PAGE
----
Step 5: Final Pinout and Layout Diagram

1. SET BUTTON - This switch is blue colored and it is used to turn the relay to ON state. The relay will continue to be in ON state even after the force is removed from the Blue button until and unless the Reset button is pressed or reset signal is provided to the module.
2. RESET BUTTON - This switch is red colored and it is used to turn the relay back to OFF position.
3. VCC - The positive 5V supply must be given to this terminal for working of the module.
4. GND - The ground terminal(s) of any input(s) should be connected to this terminal.
5. SET Input - This pin if applied will a positive voltage will turn the relay ON.
6. RESET Input - If a positive voltage is applied to this pin then it will bring the relay back to it's original OFF state.
7. GREEN LED - This is the power indicator LED which glows when VCC and Ground terminals are connected to a 5V power supply.
8. BLUE LED - This LED shows the status of the relay. It glows when the relay is ON and turns off when the relay is OFF.

Step 6: Using the Module With Board Mounted Switches.

The SET and RESET buttons present on the module provides manual control of the relay.
These buttons can also be used simultaneously with the control input signals that come from the SET and RESET terminals.

Step 7: Implementation of the Module With a Microcontroller.

This module can also be controlled by using any microcontrollers. One has to only connect the SET and RESET input terminals of the module to the digital outputs of the microcontroller with a common ground.
1. In the above shown pictures of this step, I have connected the relay module to a NodeMCU and configured pin numbers D1 and D2 as its outputs.
2. Then by the help of blynk application I controlled the ON and OFF functionality of the relay module wirelessly over Wi-Fi.

Step 8: Using the Module As a Touch Switch.

The relay module can also be used as a touch switch.This is because BC547 transistor easily turns ON even with a small base current. So even a small static charge of our body can be applied to the base terminal of these transistors to control the ON and OFF functionality of the relay module.

Step 9: Advantages & Conclusion

The advantages of this relay module as compared to the conventional relay module are as follows:
1. Unlike the normal relay modules which mostly work under specific logic input voltage such as 5V or 3.3V, this relay module can accept a wide range of input voltage or current signals to control the switching action.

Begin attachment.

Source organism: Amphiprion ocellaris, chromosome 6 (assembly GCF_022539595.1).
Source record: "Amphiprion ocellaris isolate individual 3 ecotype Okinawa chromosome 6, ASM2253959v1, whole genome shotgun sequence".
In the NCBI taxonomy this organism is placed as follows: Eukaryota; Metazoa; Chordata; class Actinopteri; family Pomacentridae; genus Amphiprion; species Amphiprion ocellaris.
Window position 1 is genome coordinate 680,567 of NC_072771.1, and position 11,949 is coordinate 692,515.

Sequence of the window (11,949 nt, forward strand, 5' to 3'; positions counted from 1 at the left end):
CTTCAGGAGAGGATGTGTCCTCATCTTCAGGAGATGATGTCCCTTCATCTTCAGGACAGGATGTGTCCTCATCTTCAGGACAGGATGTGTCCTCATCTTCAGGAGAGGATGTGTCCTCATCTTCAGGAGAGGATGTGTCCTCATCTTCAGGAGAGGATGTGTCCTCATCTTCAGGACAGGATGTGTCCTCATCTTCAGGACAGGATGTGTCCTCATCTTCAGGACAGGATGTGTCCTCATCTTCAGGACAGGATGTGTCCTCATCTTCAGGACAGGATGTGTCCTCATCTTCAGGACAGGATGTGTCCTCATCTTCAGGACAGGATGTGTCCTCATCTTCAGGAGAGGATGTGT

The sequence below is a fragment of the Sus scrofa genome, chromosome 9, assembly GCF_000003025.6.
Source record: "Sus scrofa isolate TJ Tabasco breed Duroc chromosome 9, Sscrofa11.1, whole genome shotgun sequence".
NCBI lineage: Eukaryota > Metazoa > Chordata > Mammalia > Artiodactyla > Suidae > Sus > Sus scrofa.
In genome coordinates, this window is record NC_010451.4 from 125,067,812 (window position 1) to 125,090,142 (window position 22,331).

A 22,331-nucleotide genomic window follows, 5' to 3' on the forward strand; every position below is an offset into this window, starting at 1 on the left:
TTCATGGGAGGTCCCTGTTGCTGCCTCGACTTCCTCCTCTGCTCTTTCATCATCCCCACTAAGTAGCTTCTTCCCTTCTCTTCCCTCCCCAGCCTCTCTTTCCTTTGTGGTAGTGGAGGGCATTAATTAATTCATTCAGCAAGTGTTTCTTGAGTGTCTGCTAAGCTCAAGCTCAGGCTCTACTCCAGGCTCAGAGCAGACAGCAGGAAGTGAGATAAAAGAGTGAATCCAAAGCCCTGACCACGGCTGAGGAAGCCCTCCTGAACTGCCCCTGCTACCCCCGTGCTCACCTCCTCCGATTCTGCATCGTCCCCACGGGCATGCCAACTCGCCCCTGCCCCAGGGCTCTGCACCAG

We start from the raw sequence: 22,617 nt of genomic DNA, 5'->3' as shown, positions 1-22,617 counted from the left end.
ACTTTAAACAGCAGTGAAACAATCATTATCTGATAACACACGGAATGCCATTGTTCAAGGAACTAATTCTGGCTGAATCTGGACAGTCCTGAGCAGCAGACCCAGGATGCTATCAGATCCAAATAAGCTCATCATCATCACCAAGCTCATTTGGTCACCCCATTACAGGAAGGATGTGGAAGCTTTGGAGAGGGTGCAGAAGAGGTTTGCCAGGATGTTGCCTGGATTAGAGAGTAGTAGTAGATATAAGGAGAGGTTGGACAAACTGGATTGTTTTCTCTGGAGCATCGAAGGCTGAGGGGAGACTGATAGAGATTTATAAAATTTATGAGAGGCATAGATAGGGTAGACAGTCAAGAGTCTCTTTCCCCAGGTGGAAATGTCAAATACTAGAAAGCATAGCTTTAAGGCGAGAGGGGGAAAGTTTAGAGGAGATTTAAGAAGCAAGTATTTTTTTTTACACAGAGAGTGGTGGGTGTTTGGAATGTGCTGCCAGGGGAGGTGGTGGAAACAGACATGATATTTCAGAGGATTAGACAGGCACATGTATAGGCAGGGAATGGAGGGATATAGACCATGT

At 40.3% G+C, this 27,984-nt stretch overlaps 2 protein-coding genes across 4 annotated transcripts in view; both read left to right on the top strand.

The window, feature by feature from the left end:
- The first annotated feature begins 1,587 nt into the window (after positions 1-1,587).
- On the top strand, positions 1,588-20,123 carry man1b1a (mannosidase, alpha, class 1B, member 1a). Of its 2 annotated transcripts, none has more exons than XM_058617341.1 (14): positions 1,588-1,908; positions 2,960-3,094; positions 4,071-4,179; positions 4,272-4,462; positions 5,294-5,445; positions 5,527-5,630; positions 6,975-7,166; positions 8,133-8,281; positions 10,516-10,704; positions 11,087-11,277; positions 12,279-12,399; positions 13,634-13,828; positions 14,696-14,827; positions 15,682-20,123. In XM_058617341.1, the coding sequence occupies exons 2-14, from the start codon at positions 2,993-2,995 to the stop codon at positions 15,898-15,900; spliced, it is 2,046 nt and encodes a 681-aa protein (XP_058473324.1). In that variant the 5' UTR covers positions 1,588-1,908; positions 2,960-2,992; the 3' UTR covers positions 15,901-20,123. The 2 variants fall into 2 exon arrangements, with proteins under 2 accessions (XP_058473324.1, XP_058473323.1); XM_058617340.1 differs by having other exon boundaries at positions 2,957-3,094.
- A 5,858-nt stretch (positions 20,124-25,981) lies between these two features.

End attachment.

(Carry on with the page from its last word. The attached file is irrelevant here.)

2. The latch mechanism of switching is usually used in controlling circuits which have unstable (pulsating DC) or time varying input signals.
3. Wide range of operating voltage- One can easily use this module with any relays which have coil voltages starting from 5V to 18V. Depending upon the coil voltage, one can supply the VCC voltage accordingly.
4. The state of the relay is stored even after the control input signals are removed.

This relay module just provides a new way to control the relays. Not only this can be used to control electromechanical relays but also it can be used to control solid state relays.
Basically this relay module is an upgrade over the existing relay modules and provides various features and functionalities.
<p>Agree with Gm280, but nice instructable a real latching relay either has 2 coils or a coil and magnet with a bipolar ( polarity reversal) pulse to disengage from the magnet. Your circuit does have uses though.</p>
<p>Nice little electronic module. However, this is not a latching relay setup. As soon as you remove power, the relay will return to its non-energized state, be it normally open, or normally closed. And since most all SPDT or even DPDT relays that operate in the voltage range you specified, operate the exact same way, it is merely a relay driven circuit. A latching relay will stay in the latched position even when power is removed. I am not critiquing you, only pointing out the true differences. The BC547 NPN transistors are allowing you to control this 555 timer chip via logic signaling pulses driving the bases to set or reset the timer chip. As does the momentary push switches. Nice setup and I am certain it does work the way you stated. But it is non a latching relay design. I only operates and switches state when power is supplied. Then returns to the unpowered state again. Thumbs Up though. </p>
<p>It would probably need a microcontroller to do that</p>
<p>A very useful module. I like that it starts in the off position. This can then be used to start tools, as tool will stop at power failure and remain off until button is pressed. These modules are quite expensive to purchase. Thanks for a well done Instructable.</p>
<p>This is good module design- rather than offering a mono- purpose function, it has a multifunction use, well done!</p>

About This Instructable




Bio: Hi my name is Govindan Unni.Currently I'm pursuing Bachelor of Technology Degree in the field of Electronics and Communication Engineering.Apart from that ... More »